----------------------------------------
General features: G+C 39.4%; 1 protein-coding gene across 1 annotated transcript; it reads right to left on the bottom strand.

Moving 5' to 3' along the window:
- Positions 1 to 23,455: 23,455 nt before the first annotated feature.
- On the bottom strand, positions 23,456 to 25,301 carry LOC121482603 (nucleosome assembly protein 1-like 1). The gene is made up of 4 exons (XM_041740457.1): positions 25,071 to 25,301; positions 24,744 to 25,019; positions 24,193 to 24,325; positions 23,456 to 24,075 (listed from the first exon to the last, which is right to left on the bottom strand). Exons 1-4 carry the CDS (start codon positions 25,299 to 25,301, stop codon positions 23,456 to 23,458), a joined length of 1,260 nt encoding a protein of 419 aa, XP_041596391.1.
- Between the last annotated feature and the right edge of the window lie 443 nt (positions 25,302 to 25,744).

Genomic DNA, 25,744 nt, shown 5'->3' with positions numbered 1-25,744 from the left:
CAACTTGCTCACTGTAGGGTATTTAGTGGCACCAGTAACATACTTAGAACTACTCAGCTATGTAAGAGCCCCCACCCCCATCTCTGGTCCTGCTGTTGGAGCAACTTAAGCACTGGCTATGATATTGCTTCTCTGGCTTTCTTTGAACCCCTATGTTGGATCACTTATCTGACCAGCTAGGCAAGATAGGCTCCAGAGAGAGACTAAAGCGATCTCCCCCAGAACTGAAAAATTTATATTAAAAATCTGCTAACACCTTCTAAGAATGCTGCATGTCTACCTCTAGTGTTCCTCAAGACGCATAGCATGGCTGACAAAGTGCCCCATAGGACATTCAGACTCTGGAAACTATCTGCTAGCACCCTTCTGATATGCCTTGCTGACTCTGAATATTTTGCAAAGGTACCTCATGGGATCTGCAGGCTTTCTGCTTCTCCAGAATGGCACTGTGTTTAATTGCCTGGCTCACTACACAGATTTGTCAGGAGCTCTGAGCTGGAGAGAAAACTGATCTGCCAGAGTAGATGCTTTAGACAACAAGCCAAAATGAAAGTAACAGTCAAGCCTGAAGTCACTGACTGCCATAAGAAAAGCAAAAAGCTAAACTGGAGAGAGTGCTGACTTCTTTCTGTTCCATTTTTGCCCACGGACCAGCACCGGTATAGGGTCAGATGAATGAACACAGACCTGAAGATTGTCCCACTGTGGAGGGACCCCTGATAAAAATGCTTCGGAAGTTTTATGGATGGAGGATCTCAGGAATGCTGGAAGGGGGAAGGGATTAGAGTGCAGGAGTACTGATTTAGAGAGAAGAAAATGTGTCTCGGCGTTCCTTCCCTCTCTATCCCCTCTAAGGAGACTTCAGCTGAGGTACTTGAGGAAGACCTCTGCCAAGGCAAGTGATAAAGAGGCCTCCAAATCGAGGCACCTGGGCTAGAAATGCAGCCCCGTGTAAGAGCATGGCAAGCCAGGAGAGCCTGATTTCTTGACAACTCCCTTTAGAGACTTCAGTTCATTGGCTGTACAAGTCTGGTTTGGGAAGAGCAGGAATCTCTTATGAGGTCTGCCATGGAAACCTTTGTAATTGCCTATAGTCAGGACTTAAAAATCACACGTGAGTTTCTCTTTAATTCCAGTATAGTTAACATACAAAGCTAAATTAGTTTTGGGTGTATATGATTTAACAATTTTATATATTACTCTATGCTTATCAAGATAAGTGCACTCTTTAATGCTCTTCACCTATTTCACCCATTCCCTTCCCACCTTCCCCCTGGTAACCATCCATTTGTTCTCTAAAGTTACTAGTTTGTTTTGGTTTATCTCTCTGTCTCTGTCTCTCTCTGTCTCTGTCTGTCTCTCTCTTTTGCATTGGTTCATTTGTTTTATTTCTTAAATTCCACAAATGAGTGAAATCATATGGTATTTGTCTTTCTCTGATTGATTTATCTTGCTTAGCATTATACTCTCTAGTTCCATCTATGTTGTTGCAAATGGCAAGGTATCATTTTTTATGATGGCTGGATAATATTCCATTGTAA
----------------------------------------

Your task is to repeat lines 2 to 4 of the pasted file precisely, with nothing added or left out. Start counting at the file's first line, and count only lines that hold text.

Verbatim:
Moving 5' to 3' along the window:
- Positions 1 to 23,455: 23,455 nt before the first annotated feature.
- On the bottom strand, positions 23,456 to 25,301 carry LOC121482603 (nucleosome assembly protein 1-like 1). The gene is made up of 4 exons (XM_041740457.1): positions 25,071 to 25,301; positions 24,744 to 25,019; positions 24,193 to 24,325; positions 23,456 to 24,075 (listed from the first exon to the last, which is right to left on the bottom strand). Exons 1-4 carry the CDS (start codon positions 25,299 to 25,301, stop codon positions 23,456 to 23,458), a joined length of 1,260 nt encoding a protein of 419 aa, XP_041596391.1.